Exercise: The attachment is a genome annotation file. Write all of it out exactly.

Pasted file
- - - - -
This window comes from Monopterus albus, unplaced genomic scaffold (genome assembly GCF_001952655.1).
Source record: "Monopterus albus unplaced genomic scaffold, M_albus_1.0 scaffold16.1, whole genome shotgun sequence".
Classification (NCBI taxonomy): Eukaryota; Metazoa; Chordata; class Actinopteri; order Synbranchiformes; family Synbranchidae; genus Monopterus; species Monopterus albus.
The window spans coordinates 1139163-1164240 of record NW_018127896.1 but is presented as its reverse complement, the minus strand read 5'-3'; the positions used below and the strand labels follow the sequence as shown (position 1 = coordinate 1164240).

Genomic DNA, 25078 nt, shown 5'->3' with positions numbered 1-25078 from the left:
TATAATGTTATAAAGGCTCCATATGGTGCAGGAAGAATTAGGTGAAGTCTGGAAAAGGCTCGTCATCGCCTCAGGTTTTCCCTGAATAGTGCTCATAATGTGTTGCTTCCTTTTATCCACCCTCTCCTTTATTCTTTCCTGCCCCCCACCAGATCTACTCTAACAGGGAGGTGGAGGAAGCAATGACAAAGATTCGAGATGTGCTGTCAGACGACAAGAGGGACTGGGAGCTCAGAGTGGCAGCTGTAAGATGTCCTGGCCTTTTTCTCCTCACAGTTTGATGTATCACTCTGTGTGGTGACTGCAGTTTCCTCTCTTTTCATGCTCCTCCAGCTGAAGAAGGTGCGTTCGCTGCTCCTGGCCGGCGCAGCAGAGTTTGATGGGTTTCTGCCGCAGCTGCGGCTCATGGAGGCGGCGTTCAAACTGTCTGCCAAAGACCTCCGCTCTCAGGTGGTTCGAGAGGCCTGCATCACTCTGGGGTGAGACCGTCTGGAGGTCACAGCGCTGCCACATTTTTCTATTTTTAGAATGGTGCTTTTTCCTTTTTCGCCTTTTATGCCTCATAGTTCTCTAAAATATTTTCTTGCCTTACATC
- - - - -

This window comes from Monopterus albus, unplaced genomic scaffold (genome assembly GCF_001952655.1).
Source record: "Monopterus albus unplaced genomic scaffold, M_albus_1.0 scaffold16.1, whole genome shotgun sequence".
Classification (NCBI taxonomy): Eukaryota; Metazoa; Chordata; class Actinopteri; order Synbranchiformes; family Synbranchidae; genus Monopterus; species Monopterus albus.
The window spans coordinates 1139163-1164240 of record NW_018127896.1 but is presented as its reverse complement, the minus strand read 5'-3'; the positions used below and the strand labels follow the sequence as shown (position 1 = coordinate 1164240).

Genomic DNA, 25078 nt, shown 5'->3' with positions numbered 1-25078 from the left:
TATAATGTTATAAAGGCTCCATATGGTGCAGGAAGAATTAGGTGAAGTCTGGAAAAGGCTCGTCATCGCCTCAGGTTTTCCCTGAATAGTGCTCATAATGTGTTGCTTCCTTTTATCCACCCTCTCCTTTATTCTTTCCTGCCCCCCACCAGATCTACTCTAACAGGGAGGTGGAGGAAGCAATGACAAAGATTCGAGATGTGCTGTCAGACGACAAGAGGGACTGGGAGCTCAGAGTGGCAGCTGTAAGATGTCCTGGCCTTTTTCTCCTCACAGTTTGATGTATCACTCTGTGTGGTGACTGCAGTTTCCTCTCTTTTCATGCTCCTCCAGCTGAAGAAGGTGCGTTCGCTGCTCCTGGCCGGCGCAGCAGAGTTTGATGGGTTTCTGCCGCAGCTGCGGCTCATGGAGGCGGCGTTCAAACTGTCTGCCAAAGACCTCCGCTCTCAGGTGGTTCGAGAGGCCTGCATCACTCTGGGGTGAGACCGTCTGGAGGTCACAGCGCTGCCACATTTTTCTATTTTTAGAATGGTGCTTTTTCCTTTTTCGCCTTTTATGCCTCATAGTTCTCTAAAATATTTTCTTGCCTTACATC